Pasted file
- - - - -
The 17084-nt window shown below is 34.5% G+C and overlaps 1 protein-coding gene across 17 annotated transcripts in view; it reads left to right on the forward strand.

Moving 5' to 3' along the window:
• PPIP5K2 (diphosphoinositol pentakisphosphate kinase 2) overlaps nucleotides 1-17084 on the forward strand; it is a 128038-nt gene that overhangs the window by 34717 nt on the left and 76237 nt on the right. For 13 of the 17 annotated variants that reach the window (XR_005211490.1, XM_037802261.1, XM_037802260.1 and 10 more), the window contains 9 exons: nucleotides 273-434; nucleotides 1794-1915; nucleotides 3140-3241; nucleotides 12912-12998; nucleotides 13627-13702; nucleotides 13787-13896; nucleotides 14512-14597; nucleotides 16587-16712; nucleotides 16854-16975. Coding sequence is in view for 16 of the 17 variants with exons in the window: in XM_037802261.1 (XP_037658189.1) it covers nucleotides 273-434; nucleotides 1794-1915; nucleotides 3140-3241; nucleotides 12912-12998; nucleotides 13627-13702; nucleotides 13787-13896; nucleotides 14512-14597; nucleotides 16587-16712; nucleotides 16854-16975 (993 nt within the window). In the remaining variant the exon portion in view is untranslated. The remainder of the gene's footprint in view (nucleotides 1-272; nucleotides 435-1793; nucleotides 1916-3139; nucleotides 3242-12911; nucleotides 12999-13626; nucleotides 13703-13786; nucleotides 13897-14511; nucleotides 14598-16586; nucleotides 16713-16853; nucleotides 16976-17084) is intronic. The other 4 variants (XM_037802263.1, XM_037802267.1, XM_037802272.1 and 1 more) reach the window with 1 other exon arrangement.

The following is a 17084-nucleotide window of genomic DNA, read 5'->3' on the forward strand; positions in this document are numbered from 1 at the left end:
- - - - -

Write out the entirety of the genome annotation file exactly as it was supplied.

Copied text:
The 17084-nt window shown below is 34.5% G+C and overlaps 1 protein-coding gene across 17 annotated transcripts in view; it reads left to right on the forward strand.

Moving 5' to 3' along the window:
• PPIP5K2 (diphosphoinositol pentakisphosphate kinase 2) overlaps nucleotides 1-17084 on the forward strand; it is a 128038-nt gene that overhangs the window by 34717 nt on the left and 76237 nt on the right. For 13 of the 17 annotated variants that reach the window (XR_005211490.1, XM_037802261.1, XM_037802260.1 and 10 more), the window contains 9 exons: nucleotides 273-434; nucleotides 1794-1915; nucleotides 3140-3241; nucleotides 12912-12998; nucleotides 13627-13702; nucleotides 13787-13896; nucleotides 14512-14597; nucleotides 16587-16712; nucleotides 16854-16975. Coding sequence is in view for 16 of the 17 variants with exons in the window: in XM_037802261.1 (XP_037658189.1) it covers nucleotides 273-434; nucleotides 1794-1915; nucleotides 3140-3241; nucleotides 12912-12998; nucleotides 13627-13702; nucleotides 13787-13896; nucleotides 14512-14597; nucleotides 16587-16712; nucleotides 16854-16975 (993 nt within the window). In the remaining variant the exon portion in view is untranslated. The remainder of the gene's footprint in view (nucleotides 1-272; nucleotides 435-1793; nucleotides 1916-3139; nucleotides 3242-12911; nucleotides 12999-13626; nucleotides 13703-13786; nucleotides 13897-14511; nucleotides 14598-16586; nucleotides 16713-16853; nucleotides 16976-17084) is intronic. The other 4 variants (XM_037802263.1, XM_037802267.1, XM_037802272.1 and 1 more) reach the window with 1 other exon arrangement.

The following is a 17084-nucleotide window of genomic DNA, read 5'->3' on the forward strand; positions in this document are numbered from 1 at the left end: